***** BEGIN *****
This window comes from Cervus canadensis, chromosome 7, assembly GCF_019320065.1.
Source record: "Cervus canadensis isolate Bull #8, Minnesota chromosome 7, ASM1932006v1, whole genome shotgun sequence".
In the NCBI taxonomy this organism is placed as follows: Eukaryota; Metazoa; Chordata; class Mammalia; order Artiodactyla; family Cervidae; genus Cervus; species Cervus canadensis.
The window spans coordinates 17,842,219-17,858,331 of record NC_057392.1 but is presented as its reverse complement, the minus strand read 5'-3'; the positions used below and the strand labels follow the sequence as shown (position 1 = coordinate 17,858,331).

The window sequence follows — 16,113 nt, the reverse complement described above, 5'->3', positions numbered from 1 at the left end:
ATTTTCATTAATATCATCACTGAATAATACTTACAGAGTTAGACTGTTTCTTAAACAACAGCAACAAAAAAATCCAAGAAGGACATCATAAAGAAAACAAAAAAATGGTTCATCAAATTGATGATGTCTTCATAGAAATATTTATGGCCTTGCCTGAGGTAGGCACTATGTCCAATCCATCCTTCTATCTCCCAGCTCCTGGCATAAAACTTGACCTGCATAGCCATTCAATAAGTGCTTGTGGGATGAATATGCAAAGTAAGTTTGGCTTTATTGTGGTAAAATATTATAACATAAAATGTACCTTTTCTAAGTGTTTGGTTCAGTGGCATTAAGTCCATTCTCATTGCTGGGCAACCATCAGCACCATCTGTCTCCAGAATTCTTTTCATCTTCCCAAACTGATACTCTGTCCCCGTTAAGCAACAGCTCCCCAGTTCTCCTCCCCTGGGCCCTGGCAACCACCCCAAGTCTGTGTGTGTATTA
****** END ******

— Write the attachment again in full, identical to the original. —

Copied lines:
This window comes from Cervus canadensis, chromosome 7, assembly GCF_019320065.1.
Source record: "Cervus canadensis isolate Bull #8, Minnesota chromosome 7, ASM1932006v1, whole genome shotgun sequence".
In the NCBI taxonomy this organism is placed as follows: Eukaryota; Metazoa; Chordata; class Mammalia; order Artiodactyla; family Cervidae; genus Cervus; species Cervus canadensis.
The window spans coordinates 17,842,219-17,858,331 of record NC_057392.1 but is presented as its reverse complement, the minus strand read 5'-3'; the positions used below and the strand labels follow the sequence as shown (position 1 = coordinate 17,858,331).

The window sequence follows — 16,113 nt, the reverse complement described above, 5'->3', positions numbered from 1 at the left end:
ATTTTCATTAATATCATCACTGAATAATACTTACAGAGTTAGACTGTTTCTTAAACAACAGCAACAAAAAAATCCAAGAAGGACATCATAAAGAAAACAAAAAAATGGTTCATCAAATTGATGATGTCTTCATAGAAATATTTATGGCCTTGCCTGAGGTAGGCACTATGTCCAATCCATCCTTCTATCTCCCAGCTCCTGGCATAAAACTTGACCTGCATAGCCATTCAATAAGTGCTTGTGGGATGAATATGCAAAGTAAGTTTGGCTTTATTGTGGTAAAATATTATAACATAAAATGTACCTTTTCTAAGTGTTTGGTTCAGTGGCATTAAGTCCATTCTCATTGCTGGGCAACCATCAGCACCATCTGTCTCCAGAATTCTTTTCATCTTCCCAAACTGATACTCTGTCCCCGTTAAGCAACAGCTCCCCAGTTCTCCTCCCCTGGGCCCTGGCAACCACCCCAAGTCTGTGTGTGTATTA